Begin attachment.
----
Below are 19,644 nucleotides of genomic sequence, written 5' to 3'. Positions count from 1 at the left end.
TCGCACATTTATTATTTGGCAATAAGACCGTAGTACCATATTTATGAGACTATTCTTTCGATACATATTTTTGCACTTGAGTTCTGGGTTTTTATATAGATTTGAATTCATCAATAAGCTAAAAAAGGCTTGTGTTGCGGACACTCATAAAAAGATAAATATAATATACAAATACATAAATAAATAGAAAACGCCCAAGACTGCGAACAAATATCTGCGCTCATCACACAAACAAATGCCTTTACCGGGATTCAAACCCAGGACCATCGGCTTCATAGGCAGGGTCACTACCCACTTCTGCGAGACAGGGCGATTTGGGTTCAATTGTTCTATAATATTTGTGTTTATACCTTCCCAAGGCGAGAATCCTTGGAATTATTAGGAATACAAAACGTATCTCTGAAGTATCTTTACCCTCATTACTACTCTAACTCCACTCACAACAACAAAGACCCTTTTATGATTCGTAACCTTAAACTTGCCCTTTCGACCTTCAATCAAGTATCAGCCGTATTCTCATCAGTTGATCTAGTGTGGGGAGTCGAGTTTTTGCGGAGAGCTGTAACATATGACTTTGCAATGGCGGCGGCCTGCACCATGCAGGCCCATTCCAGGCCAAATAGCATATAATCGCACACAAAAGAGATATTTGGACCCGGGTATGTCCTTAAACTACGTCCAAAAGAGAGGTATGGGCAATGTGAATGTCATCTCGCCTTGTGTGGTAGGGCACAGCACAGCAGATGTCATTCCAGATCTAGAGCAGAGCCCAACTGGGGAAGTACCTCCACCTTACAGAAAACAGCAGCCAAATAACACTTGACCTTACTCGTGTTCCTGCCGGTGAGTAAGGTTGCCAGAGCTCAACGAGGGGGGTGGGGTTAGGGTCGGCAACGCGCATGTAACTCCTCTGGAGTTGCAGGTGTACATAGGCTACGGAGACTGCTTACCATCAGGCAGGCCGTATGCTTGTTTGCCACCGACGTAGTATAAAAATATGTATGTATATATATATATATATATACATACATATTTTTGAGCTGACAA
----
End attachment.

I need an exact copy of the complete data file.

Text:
Below are 19,644 nucleotides of genomic sequence, written 5' to 3'. Positions count from 1 at the left end.
TCGCACATTTATTATTTGGCAATAAGACCGTAGTACCATATTTATGAGACTATTCTTTCGATACATATTTTTGCACTTGAGTTCTGGGTTTTTATATAGATTTGAATTCATCAATAAGCTAAAAAAGGCTTGTGTTGCGGACACTCATAAAAAGATAAATATAATATACAAATACATAAATAAATAGAAAACGCCCAAGACTGCGAACAAATATCTGCGCTCATCACACAAACAAATGCCTTTACCGGGATTCAAACCCAGGACCATCGGCTTCATAGGCAGGGTCACTACCCACTTCTGCGAGACAGGGCGATTTGGGTTCAATTGTTCTATAATATTTGTGTTTATACCTTCCCAAGGCGAGAATCCTTGGAATTATTAGGAATACAAAACGTATCTCTGAAGTATCTTTACCCTCATTACTACTCTAACTCCACTCACAACAACAAAGACCCTTTTATGATTCGTAACCTTAAACTTGCCCTTTCGACCTTCAATCAAGTATCAGCCGTATTCTCATCAGTTGATCTAGTGTGGGGAGTCGAGTTTTTGCGGAGAGCTGTAACATATGACTTTGCAATGGCGGCGGCCTGCACCATGCAGGCCCATTCCAGGCCAAATAGCATATAATCGCACACAAAAGAGATATTTGGACCCGGGTATGTCCTTAAACTACGTCCAAAAGAGAGGTATGGGCAATGTGAATGTCATCTCGCCTTGTGTGGTAGGGCACAGCACAGCAGATGTCATTCCAGATCTAGAGCAGAGCCCAACTGGGGAAGTACCTCCACCTTACAGAAAACAGCAGCCAAATAACACTTGACCTTACTCGTGTTCCTGCCGGTGAGTAAGGTTGCCAGAGCTCAACGAGGGGGGTGGGGTTAGGGTCGGCAACGCGCATGTAACTCCTCTGGAGTTGCAGGTGTACATAGGCTACGGAGACTGCTTACCATCAGGCAGGCCGTATGCTTGTTTGCCACCGACGTAGTATAAAAATATGTATGTATATATATATATATATATACATACATATTTTTGAGCTGACAA